Friday, November 09, 2007

More on the Writers’ Strike

Most of these points will be familiar to economists, but I hope my reiterating them is useful to others.

1. Like any strike, this is a classic case of people fighting over the division of a pie while the pie shrinks. The pie is the huge gains from trade that result from writers and producers working together, and every day that passes without a contract represents more unrealized gains from trade. Both sides lose as a result.

2. That does not mean it’s irrational or wrong for the writers’ union to strike. The gain they get from a larger slice of the pie could outweigh their losses during the strike period; clearly, the union leaders think so. Moreover, the situation is symmetrical; either side could end the strike by acceding to the other side’s demands. A strike occurs when both sides play hardball.

3. In general, unions drive wages above the competitive (market) rate, and this is why economists often don’t like them. A union is like a cartel, with many of the same ill effects, including underproduction. However, in this case, the producers are also negotiating as a bloc. I’m not sure what loophole in antitrust or labor law allows them to do so, but it’s common knowledge that they do. So what we’re looking at here is essentially a bilateral monopoly: one bloc of buyers, one bloc of sellers.

4. The bilateral monopoly emphasizes, again, the symmetry of the situation. Both sides have each the other over a barrel. A clear victory by either side would likely be inefficient. Set writers’ compensation too low, and writers will write too little; but set writers’ compensation too high, and producers will produce too little (and hire too few writers). Either way, we don’t get as much entertainment output as we should. Some writers on the margin could be shooting themselves in the foot by demanding too much, inasmuch as they won’t share in the higher compensation if they are not employed.

5. The efficient level of compensation for writers is far from obvious to me. This is why I find the ideological rhetoric employed by both sides, but mostly by the writers’ union, frustrating. Maybe the writers are getting paid too little, but I haven’t seen especially compelling evidence one way or the other. I’ll grant that insiders might have such evidence, but I doubt the rank-and-file know much more than I do.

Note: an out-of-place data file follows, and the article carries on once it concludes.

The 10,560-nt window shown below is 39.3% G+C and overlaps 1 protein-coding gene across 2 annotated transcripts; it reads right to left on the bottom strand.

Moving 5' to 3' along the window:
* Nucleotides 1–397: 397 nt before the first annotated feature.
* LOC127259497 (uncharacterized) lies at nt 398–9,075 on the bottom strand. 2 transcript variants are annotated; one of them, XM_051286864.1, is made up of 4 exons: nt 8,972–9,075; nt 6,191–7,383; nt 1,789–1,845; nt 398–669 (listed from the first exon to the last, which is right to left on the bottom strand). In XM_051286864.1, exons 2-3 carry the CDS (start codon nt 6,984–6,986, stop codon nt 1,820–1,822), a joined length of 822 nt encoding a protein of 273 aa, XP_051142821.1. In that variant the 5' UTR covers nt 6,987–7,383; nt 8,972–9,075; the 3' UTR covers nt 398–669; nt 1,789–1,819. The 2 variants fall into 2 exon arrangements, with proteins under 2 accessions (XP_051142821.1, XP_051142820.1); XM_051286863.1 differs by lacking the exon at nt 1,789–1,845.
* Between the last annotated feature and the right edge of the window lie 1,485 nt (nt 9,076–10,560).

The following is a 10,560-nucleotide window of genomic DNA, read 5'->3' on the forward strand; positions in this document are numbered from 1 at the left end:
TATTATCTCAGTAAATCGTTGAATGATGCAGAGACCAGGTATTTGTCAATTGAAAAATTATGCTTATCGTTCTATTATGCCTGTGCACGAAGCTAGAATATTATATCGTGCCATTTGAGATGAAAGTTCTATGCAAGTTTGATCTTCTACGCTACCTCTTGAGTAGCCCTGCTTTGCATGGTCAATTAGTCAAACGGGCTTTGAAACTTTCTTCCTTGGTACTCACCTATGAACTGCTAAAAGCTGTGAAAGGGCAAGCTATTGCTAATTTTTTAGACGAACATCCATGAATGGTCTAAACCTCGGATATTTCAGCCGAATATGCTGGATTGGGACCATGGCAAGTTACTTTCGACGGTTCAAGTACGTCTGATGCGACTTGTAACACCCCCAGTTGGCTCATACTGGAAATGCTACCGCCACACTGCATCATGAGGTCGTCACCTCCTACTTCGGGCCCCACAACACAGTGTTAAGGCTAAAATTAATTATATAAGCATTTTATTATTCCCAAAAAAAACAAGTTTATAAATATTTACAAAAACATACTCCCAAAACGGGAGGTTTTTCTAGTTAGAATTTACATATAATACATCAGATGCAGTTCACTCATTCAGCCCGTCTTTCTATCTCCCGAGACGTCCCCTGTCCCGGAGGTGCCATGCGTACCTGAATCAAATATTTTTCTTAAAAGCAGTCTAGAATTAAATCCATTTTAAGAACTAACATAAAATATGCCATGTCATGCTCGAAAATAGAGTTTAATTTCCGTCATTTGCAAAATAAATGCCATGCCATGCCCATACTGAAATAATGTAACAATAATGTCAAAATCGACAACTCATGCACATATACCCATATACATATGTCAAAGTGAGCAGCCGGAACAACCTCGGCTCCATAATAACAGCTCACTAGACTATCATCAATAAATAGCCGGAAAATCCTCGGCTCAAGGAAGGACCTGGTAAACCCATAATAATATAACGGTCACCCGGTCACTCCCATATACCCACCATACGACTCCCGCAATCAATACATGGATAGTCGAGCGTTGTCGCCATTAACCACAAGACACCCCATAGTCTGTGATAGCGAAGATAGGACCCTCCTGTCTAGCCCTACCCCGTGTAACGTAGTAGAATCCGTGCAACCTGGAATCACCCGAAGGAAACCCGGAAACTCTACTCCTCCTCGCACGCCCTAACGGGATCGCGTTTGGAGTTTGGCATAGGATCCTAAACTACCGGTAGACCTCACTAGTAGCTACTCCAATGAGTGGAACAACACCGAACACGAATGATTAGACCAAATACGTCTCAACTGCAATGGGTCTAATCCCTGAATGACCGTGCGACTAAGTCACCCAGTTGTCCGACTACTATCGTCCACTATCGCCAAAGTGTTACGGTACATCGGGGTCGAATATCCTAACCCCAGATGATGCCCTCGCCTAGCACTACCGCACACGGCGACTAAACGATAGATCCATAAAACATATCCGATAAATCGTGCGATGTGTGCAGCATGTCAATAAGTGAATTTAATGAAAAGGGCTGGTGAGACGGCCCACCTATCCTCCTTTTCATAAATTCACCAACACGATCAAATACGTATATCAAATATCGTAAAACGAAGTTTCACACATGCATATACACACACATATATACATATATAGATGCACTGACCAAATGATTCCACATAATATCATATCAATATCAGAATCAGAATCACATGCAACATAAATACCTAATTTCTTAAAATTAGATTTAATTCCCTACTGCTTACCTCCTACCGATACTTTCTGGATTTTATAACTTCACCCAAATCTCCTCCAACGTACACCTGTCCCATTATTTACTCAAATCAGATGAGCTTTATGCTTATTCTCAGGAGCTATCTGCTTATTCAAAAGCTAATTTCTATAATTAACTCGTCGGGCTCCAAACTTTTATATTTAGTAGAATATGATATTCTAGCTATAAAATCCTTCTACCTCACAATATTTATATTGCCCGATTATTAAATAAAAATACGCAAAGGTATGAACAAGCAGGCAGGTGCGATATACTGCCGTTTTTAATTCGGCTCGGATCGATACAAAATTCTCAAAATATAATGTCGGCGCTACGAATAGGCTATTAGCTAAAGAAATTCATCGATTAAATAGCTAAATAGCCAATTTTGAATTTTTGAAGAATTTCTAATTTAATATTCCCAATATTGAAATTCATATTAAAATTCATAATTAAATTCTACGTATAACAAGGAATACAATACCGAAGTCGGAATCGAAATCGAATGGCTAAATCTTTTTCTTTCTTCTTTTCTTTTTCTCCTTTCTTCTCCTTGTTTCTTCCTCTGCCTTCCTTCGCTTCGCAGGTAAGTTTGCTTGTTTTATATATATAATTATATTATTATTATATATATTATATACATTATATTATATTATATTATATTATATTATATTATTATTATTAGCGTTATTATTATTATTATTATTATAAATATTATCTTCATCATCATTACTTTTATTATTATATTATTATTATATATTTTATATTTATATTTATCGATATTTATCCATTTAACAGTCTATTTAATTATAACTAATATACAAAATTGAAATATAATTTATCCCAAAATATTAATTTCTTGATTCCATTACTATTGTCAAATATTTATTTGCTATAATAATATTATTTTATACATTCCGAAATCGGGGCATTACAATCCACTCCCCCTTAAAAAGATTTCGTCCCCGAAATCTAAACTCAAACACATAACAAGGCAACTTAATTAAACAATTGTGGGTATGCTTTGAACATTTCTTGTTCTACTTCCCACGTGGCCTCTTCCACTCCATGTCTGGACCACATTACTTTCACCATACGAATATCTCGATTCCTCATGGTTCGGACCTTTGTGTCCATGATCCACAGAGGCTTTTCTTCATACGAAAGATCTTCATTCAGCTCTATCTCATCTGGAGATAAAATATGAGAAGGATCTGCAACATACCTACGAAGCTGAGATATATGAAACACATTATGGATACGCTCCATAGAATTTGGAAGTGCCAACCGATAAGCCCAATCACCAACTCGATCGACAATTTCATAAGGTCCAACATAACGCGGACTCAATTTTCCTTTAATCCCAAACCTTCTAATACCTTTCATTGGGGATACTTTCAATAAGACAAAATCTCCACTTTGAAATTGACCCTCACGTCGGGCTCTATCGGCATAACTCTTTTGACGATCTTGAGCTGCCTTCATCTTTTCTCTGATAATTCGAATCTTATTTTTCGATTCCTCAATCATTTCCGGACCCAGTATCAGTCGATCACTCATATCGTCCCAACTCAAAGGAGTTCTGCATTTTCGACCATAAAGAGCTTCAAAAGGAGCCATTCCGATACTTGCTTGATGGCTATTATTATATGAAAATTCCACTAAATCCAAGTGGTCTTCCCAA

6. Probably the best evidence I’ve seen that writers’ compensation should be higher than producers will agree to is the actions of writer-producers like show runners. Given their dual role, writer-producers were forced to decide which side of the picket line to stand on; on Wednesday, about 100 of them sided with the writers. Since writer-producers share in both the gains and losses from giving writers higher compensation, they seem relatively well-positioned to know what level of compensation would maximize the joint gains from trade. On the other hand, the article doesn’t state how many writer-producers did not side with the writers. Also, I wonder about the extent to which ideology and a sense of solidarity, rather than a concern with their own total compensation, contributed to their decision.

UPDATE: More here.


Colin said...

Not only do the explanations of creativity and super stardom fail to explain why writers, directors and actors are unionized, those explanations would suggest that the people in Hollywood would not be unionized.

A very talented writer or director or actor's skills are truly a one of a kind good. They have a lot of market power and a union would be superfluous. Not only that but a union would be a liability because of dues the have to pay and more importantly risking losing out on gains from trade when a strike happens. It would seem like the unique nature of the skills of the top actors, writers and directors would weaken the unions.

You get a type of prisoner's dilemma and in this scenario most union members do not have an incentive to defect but those at the top have tremendous incentive to break ranks.

My guess is that left wing ideology drives top actors, writers and directors to stay in a union. If someone who makes millions of dollars per year chooses to drive cramped, unreliable hybrids, it is not hard to picture them doing other irrational things.

Brandon A said...

In regards to #6 - I don't know if that's necessarily why the hyphenates joined the strike. They have potentially much more to lose by crossing the picket line than by waiting it out.

Most of them are writer-producers because they are good writers and they also want to have more say in how their stories end up. Their real skill is their writing, not their producing. Without their writing, they probably wouldn't be producing.

Deciding not to side with the strike would likely bar them from ever writing in the guild again once things settle down, which would end their career.